Our modern complex society and its problems of realizing long-term sustainable development necessitate new forms of governance. In recent years a number of publications have been made on transition management as a new mode of governance that explicitly deals with societal complexity (D. Loorbach, 2007; J. Rotmans, Grin, Schot, & Smits, 2004; J. Rotmans, Kemp, & Van Asselt, 2001). This approach towards dealing with governance and complexity explicitly links analysis of complexity to the governance hereof. Observed dynamics in society provide the basis for formulating governance strategies and instruments, while the implementation of transition management simultaneously leads to more precise or altered interpretations of observed reality. Transition management as formulated in (D. Loorbach, 2007) presents a framework for structuring governance processes directed towards societal innovation. This framework distinguishes between different types of activities (strategic, tactical and operational) and different phases (envisioning, agenda-building, experimentation and evaluation). The basic assumption is that this framework is generic and can be used to implement transition management within any specific context (being a specific policy domain or political culture). The proposed paper aims to illustrate how the framework can be used to implement transition management and under which conditions such an implementation of transition management can be successful. This will be done by analyzing the project ‘Sustainable Living and Housing in Flanders’, in which the two authors functioned as project leaders.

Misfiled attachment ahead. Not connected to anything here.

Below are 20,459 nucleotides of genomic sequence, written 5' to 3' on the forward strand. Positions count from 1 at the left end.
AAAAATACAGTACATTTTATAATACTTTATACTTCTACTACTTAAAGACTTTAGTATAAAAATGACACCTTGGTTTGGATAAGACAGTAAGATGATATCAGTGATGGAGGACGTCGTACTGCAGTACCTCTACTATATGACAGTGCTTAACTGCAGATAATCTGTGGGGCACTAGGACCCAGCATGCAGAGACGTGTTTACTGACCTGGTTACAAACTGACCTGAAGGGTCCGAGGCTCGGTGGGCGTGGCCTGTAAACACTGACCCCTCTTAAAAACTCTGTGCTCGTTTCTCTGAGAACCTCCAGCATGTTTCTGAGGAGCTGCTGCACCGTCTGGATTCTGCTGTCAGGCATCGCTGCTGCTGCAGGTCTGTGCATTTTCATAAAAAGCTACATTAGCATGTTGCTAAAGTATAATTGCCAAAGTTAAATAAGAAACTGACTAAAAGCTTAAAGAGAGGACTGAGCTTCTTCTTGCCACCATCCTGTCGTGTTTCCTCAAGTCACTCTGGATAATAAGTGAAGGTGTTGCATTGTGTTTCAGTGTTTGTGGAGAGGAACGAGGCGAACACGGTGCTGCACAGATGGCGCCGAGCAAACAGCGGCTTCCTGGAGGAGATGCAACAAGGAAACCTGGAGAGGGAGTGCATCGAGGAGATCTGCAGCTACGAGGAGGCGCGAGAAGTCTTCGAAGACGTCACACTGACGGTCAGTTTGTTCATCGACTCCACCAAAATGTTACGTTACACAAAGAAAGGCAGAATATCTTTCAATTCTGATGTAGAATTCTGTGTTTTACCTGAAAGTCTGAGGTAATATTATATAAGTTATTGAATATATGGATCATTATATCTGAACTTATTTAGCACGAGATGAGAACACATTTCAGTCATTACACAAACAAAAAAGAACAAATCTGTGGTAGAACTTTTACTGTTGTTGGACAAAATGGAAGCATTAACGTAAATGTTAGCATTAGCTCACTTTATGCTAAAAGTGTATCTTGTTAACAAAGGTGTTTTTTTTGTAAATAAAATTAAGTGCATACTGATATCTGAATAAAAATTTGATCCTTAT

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Erasmus School of Social and Behavioural Sciences

Loorbach, D., & Lindt, M., van de. (2007). From theory to practice of transition management: The case of Sustainable Living and Housing in Flanders. Retrieved from http://hdl.handle.net/1765/34982